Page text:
Israel-Lebanon Offshore Oil & Gas Dispute – Rules of International Maritime Law
Tensions between Lebanon and Israel have been running high during the last months due to a legal dispute over rights to newly discovered natural oil and gas reserves in the Mediterranean Sea. Formally at war for years, and without diplomatic relations, Israel and Lebanon have never agreed on a delimitation of their maritime boundaries.
Rising Conflict Between Israel and Lebanon
“There is no doubt these resources are a strategic objective that Israel’s enemies will try to undermine, and I have decided that Israel will defend its resources,” vowed Israel’s Prime Minister Benjamin Netanyahu in January 2011. “We will not hesitate to use our force and strength to protect not only the rule of law but the international maritime law,” stressed Israel’s Minister of National Infrastructures, Uzi Landau, earlier. The rhetoric culminated in Israel’s July 2011 unilateral proposal of its northern maritime boundaries with Lebanon and Cyprus. To protect the offshore gas fields, the Israeli Navy is maintaining a twenty-four hour presence over the site using drones.
Lebanon’s verbal statements have been equally strong. “We emphasize that we strongly uphold our full sovereignty and economic rights over our territorial waters and exclusive economic zone as well as freedom of the exploitation of our natural resources, be they on land or in the deep sea, independently from any designs or threats,” said Lebanon’s President Michel Suleiman in his speech at the 66th meeting of the General Assembly in New York. “We warn Israel not to touch this area or try to steal Lebanon’s resources,” declared Hassan Nasrallah, head of the Lebanese resistance group Hezbollah. “We are determined to defend them, especially since we are fully committed to the law of the sea. If Israel violates this law, it will pay the price,” affirmed Lebanon’s Energy and Water Resources Minister Jibran Bassil.
Economic Potential of Maritime Offshore Oil & Gas in the Region
The dispute concerns the Levant Basin located in the Eastern Mediterranean Sea. According to an estimate of the U.S. Geological Survey (“USGS”) published in March 2010, unexplored potential reserves cover up to 1.7 billion barrels of recoverable oil and 122 trillion cubic feet of recoverable gas. The resources are the world’s largest gas finds of the decade.
The financial and energy security benefits are immense. Israel and Lebanon both reckon that the oil and gas sector could become the main pillar of national sustainability. At the moment, Israel imports forty percent of its natural gas from Egypt, but gas imports from Egypt are becoming increasingly difficult to preserve. In September 2011, saboteurs destroyed Egypt’s gas pipeline to Israel for the sixth time. Moreover, Israel could eventually become an energy exporter as the newly discovered resources bear potential for oil and gas trading to the EU or to Jordan. For Lebanon, the oil and gas reserves could help to reduce its national debt. The country currently has obligations of more than fifty billion dollars (41.6 billion euros), equivalent to about 148 % of the GDP.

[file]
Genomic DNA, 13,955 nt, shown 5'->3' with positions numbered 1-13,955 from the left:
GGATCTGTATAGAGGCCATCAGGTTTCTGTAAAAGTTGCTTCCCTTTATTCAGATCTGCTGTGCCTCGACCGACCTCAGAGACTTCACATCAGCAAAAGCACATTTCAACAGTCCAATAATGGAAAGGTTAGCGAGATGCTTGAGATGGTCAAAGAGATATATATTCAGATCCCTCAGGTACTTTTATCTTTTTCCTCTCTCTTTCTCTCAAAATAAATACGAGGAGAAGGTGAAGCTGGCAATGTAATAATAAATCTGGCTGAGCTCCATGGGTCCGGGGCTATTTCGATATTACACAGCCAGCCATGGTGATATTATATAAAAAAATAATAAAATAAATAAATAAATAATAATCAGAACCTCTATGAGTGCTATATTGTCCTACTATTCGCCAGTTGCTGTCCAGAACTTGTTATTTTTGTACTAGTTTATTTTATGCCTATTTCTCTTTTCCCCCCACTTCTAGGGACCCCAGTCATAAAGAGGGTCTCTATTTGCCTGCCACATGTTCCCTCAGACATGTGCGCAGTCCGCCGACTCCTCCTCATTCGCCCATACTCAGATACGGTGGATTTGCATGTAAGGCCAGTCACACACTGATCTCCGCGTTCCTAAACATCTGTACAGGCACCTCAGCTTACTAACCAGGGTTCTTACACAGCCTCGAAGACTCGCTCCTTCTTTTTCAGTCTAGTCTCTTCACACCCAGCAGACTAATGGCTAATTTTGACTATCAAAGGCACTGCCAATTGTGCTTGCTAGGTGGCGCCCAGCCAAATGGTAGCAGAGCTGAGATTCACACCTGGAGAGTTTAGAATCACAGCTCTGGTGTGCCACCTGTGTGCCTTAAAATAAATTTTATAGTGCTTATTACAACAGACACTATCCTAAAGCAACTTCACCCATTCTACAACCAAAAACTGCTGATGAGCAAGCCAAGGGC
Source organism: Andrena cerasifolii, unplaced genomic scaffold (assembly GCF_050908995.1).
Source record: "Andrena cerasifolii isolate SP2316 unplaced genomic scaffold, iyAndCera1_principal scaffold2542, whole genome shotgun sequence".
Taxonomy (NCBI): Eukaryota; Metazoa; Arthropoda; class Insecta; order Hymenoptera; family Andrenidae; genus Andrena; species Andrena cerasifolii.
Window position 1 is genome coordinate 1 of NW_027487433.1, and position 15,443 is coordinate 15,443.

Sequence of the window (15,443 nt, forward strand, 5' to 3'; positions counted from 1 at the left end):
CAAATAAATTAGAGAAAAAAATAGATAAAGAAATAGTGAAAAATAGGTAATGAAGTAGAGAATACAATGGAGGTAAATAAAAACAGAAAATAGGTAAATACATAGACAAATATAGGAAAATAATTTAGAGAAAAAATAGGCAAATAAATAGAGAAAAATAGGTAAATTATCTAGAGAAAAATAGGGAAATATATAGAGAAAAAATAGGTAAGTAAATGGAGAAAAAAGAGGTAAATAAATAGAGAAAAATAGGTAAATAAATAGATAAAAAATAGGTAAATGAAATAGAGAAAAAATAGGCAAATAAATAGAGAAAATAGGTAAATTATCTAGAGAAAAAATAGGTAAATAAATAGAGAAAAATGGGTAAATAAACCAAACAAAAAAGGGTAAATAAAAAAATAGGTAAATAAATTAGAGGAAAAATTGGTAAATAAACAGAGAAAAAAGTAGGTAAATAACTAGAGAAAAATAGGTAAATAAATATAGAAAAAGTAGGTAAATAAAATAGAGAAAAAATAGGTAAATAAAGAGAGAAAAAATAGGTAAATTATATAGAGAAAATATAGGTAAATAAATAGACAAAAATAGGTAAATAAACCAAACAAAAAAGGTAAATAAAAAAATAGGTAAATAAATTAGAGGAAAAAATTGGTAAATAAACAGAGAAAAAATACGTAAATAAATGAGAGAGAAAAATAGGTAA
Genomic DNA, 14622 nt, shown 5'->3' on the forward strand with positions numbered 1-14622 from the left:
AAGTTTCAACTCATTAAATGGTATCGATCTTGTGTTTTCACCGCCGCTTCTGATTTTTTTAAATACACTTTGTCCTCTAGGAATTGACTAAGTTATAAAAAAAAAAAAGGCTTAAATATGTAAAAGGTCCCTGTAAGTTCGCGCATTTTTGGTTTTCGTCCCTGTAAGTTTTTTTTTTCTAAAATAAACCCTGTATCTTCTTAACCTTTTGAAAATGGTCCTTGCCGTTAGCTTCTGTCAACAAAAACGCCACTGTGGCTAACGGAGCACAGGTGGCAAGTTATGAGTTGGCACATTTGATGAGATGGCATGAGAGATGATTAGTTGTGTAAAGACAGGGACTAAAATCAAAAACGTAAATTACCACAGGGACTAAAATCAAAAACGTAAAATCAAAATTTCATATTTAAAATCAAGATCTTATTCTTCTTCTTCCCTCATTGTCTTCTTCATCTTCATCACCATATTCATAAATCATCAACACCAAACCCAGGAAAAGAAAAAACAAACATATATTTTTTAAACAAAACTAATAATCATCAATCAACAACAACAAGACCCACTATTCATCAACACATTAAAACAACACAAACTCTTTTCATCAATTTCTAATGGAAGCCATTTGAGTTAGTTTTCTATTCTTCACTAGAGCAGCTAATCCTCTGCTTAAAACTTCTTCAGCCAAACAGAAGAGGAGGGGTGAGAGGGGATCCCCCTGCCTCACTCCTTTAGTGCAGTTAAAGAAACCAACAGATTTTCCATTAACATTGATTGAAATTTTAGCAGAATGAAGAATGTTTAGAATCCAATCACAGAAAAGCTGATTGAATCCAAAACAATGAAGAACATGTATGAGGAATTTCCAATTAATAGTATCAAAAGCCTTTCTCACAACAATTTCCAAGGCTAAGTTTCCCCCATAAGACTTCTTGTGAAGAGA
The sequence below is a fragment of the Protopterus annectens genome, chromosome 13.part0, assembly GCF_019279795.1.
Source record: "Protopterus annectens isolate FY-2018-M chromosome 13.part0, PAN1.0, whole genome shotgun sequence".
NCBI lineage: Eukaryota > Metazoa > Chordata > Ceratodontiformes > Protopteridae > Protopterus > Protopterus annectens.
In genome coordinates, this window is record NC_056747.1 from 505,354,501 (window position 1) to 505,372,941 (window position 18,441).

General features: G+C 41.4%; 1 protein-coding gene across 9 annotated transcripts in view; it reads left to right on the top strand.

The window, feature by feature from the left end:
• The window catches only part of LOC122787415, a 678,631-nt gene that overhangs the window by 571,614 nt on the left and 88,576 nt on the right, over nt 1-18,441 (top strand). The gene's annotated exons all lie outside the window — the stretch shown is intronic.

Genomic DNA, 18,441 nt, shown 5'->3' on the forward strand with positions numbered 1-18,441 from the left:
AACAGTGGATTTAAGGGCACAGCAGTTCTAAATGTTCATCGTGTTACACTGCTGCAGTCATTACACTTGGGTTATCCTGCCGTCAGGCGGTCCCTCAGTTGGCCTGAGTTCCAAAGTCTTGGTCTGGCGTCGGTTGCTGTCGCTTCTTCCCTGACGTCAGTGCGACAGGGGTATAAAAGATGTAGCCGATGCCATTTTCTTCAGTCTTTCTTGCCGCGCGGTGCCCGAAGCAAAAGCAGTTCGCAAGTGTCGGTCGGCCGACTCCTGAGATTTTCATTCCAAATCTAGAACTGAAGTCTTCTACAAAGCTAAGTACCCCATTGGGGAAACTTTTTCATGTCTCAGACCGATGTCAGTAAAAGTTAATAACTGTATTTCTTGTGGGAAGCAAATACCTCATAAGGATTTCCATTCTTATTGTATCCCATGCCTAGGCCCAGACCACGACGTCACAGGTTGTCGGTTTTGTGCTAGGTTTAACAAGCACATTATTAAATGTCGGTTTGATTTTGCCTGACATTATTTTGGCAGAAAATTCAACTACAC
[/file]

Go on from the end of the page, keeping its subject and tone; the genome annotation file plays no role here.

The legal framework for maritime boundary conflicts is relatively clear, although the practical difficulties are complex.
- Legal Framework
Under the UN Convention on the Law of the Sea (“UNCLOS”), a coastal State has sovereign rights to explore and exploit, conserve and manage the natural resources in its Exclusive Economic Zone (“EEZ”). Under UNCLOS Article 57, the EEZ extends a maximum of 200 nautical miles from the baseline. Article 74 provides that States with opposite or adjacent coasts must delimit their EEZs by applying international law to achieve an equitable solution. Finally, States must deposit charts and lists of geographical coordinates of the EEZ to the UN Secretary-General. Lebanon ratified UNCLOS in January 1995; and although Israel is not a party to UNCLOS, these rules are nonetheless generally considered binding on both states as customary international law.
- Cyprus-Lebanon 2007 Maritime Agreement and the Demarcation of Lebanon’s Exclusive Economic Zone
In July and October 2010, Lebanon deposited with the UN Secretary-General charts and lists of geographical coordinates of its southern boundary with Israel and its southwestern boundary with Cyprus. However, these unilaterally declared maritime boundaries differ from those in Lebanon’s 2007 agreement with Cyprus. The 2007 agreement was ratified by Cyprus but not by Lebanon. The so-called “Point 1” on the map, which was set as a shared dividing point between Lebanon and Cyprus in 2007, is crucial. Lebanon’s 2010 maritime boundary submission uses a different coordinate (“Point 23”), seventeen kilometers southwest of Point 1 and overlapping the area claimed by Israel.
From the Lebanese perspective, the coordinates in the Cyprus-Lebanon 2007 agreement were only considered as an interim solution, pending a solution between Lebanon and Israel. Speculations about the reason why Lebanon initially set Point 1 as a dividing point vary. One rationale is that Lebanon simply made a diplomatic mistake in 2007. Another more convincing explanation is that Lebanon’s then-government wanted to avoid further conflict with Israel; the agreement between Lebanon and Cyprus was signed not even half a year after the Israel-Lebanon 2006 summer war.
- Israel-Cyprus Maritime Agreement and Demarcation of Israel’s Exclusive Economic Zone
In December 2010, Israel and Cyprus reached an agreement on their maritime boundaries. Cyprus ratified the delimitation of the EEZ with Israel in February 2011. In June 2011, Lebanon protested against the Israel-Cyprus Maritime Agreement at the United Nations. Lebanon’s government complained that the zone defined in the Israel-Cyprus 2010 Agreement absorbs parts of Lebanon’s EEZ. The agreement between Israel and Cyprus used similar coordinates to the Lebanon-Cyprus Maritime Agreement. Lebanon reemphasized that Point 1 does not represent the terminal southern end of the median between the Lebanese Republic and the Republic of Cyprus that separates the EEZ of each country. The coordinate can only be viewed as a point that is shared by Lebanon and Cyprus, but not be taken as a starting point between Cyprus and any other country. As there is no agreement between Lebanon and Israel, the EEZ of Lebanon could even extend beyond this point.